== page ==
I was not originally going to write my third book on roguelikes but on horror; however, in 2019, the signs were there with so many roguelike and roguelike-inspired games being released that it felt like this was the right time. Confusion over the designs and definitions of the genre still exists, and as with platforming, there is a wide line between good and bad takes.
The parallels between roguelikes and platforming do not stop there. There are so many roguelikes on the market today that just making a good one is not enough to stand out, just like platformers. And with that, let us start where roguelikes began.


The Birth of the Rogue

2.1 Early Rogues
2.2 What Is a Roguelike Like?

2.1 Early Rogues

Whenever we talk about the origins of genres and designs, we should remember that the game industry is notoriously bad at keeping exact dates and designating games as “the first” of their genre. With the rise of videogames and computer games in the 1970s, developers were beginning to create new experiences. Early role-playing games (RPGs) were text-based: Using only text and no art to tell a story (Figure 2.1).
ASCII code from Nethack set up to represent a dungeon.
Figure 2.1
Early roguelikes like Nethack would set the foundation of roguelike design to this very day.
In 1974, the very first edition of Dungeons and Dragons by Gary Gygax and Dave Arneson, a pen-and-paper tabletop RPG, was released and would begin fans’ long-lasting love of fantasy settings. The reason why these titles were important was that they helped to inspire what would become the game that set the standard for roguelike gameplay: Rogue.
Rogue was originally developed by Michael Toy and Glenn Wichman and technically released in 1980. The reason for “technically” is because the first version of the game was never sold but distributed among fans for free. Rogue embodied all the aspects that would become standard for roguelikes that we will talk about in the next section.
Sadly, despite being the game that would become synonymous with the genre, Rogue never became a commercial success. A commercial version worked on by Toy was released in 1984 which did not perform well in the market. The main reasons were because the free version of Rogue was still available and because the game went on to inspire several notable titles that were also free. Two of the most popular roguelikes at the time were Hack, made by Jay Fenalson and released in 1982 (and then expanded by Andries Brouwer in 1984), and Moira by Robert Koeneke in 1983.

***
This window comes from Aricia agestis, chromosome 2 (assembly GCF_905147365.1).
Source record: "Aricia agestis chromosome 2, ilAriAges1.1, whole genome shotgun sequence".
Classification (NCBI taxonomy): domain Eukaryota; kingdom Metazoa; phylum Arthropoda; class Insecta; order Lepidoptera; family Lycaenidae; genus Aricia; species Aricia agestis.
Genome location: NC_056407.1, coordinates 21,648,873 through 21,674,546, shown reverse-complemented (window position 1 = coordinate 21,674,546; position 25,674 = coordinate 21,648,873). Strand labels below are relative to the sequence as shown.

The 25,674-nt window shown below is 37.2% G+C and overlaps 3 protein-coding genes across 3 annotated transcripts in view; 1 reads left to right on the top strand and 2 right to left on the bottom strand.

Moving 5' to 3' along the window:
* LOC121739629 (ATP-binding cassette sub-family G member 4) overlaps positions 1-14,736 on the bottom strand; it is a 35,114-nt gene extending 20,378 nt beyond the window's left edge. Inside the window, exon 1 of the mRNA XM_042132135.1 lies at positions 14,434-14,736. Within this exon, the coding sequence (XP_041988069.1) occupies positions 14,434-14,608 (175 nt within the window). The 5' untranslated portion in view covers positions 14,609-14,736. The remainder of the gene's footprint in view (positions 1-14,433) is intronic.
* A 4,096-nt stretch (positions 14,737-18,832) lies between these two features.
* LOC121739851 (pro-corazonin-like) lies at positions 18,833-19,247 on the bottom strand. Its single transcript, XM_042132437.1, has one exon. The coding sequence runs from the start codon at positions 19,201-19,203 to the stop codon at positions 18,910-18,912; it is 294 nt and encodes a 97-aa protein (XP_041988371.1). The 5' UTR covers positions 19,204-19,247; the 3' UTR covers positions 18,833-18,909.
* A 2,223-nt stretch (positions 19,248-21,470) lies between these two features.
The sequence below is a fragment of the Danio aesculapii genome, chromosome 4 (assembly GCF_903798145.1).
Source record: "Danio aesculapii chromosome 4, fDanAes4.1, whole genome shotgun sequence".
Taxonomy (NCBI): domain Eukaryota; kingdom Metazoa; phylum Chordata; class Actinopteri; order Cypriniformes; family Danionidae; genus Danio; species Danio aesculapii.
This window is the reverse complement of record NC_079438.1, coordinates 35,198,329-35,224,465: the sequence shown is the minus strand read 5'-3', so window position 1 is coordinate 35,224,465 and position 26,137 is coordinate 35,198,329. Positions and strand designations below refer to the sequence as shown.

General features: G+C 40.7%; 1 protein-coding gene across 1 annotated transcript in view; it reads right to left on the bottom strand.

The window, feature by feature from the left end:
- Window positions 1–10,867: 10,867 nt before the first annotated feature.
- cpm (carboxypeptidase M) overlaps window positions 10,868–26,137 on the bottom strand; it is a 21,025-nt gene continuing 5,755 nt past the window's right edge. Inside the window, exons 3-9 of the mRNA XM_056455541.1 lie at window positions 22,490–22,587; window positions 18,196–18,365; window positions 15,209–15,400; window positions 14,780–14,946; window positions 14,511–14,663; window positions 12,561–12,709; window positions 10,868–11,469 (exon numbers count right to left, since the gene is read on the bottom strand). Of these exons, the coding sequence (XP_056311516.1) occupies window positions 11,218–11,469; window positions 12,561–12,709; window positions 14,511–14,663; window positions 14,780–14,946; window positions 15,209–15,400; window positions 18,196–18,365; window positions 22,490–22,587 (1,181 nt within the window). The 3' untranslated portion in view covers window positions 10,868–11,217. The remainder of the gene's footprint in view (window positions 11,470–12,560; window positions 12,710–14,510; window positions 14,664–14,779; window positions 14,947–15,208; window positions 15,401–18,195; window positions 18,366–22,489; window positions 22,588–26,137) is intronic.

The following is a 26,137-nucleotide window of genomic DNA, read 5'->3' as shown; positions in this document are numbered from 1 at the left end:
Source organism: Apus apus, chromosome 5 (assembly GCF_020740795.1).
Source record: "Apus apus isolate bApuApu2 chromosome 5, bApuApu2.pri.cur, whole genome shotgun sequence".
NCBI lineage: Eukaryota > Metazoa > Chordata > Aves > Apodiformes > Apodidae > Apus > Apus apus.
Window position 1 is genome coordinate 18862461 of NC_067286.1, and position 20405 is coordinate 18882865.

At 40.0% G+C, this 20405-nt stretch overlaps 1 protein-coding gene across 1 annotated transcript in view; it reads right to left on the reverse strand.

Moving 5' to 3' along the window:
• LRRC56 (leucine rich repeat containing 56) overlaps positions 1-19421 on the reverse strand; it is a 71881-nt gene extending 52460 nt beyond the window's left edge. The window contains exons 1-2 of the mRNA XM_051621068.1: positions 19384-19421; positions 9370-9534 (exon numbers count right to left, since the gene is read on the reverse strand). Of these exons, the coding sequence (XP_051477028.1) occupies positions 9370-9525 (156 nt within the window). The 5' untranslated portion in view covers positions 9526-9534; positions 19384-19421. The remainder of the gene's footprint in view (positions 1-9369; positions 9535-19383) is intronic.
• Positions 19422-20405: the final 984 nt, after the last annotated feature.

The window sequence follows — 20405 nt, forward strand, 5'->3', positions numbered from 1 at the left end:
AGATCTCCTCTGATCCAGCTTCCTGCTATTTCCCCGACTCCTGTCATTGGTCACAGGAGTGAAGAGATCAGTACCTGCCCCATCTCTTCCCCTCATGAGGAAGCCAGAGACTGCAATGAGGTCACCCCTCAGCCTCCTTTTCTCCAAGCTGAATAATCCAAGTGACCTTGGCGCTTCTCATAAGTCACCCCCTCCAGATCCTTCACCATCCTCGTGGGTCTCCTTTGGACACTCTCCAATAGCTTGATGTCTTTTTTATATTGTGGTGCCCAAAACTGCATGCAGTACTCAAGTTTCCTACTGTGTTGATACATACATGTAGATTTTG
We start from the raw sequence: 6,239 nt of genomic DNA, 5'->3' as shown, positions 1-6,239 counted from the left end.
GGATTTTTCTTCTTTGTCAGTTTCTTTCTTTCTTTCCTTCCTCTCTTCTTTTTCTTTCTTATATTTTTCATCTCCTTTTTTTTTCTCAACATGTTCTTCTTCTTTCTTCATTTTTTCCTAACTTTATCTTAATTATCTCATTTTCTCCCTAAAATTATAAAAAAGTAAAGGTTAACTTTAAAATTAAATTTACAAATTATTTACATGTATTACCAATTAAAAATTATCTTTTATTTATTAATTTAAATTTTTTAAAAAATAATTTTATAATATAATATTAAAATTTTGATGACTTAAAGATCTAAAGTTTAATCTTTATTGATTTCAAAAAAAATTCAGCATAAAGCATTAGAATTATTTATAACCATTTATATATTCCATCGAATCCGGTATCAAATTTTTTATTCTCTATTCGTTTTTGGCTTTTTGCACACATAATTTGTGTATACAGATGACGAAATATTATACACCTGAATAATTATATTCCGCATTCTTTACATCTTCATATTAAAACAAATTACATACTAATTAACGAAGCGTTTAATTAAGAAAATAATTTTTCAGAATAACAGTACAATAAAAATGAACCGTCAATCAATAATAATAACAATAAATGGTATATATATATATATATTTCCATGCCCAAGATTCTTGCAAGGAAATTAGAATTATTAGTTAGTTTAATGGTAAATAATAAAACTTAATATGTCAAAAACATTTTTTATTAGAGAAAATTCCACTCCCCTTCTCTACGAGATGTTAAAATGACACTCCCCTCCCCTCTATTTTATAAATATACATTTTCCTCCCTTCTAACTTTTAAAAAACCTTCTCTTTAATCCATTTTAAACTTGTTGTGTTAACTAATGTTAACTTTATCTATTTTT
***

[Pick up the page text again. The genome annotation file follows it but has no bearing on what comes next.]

Hack was an original roguelike where the objective was to find the amulet of Yendor hidden at the bottom of a dungeon. The game generated the floors at startup, and they remain consistent for the length of the play.
Hack was eventually re-released in the form of Nethack in 1987 by a group of people collectively known as the Nethack Dev Team, featuring more content, challenges, and things to do. Nethack is considered by fans to be one of the best roguelikes ever made and is still being worked on and updated after over 30 years of development and can be found for free online.
Moira was a roguelike built around the Lord of the Rings setting and featured larger levels than Hack at the time and was centered on reaching the Balrog and defeating it. Unlike Hack, Moira generates new levels during play whenever the player moves to a new floor. Moira is now open source and available under the name Umoira.
Even though the term roguelike would not get coined until around the early 1990s, these classic games would form the basis of what the roguelike genre means to its fans.

2.2 What Is a Roguelike Like?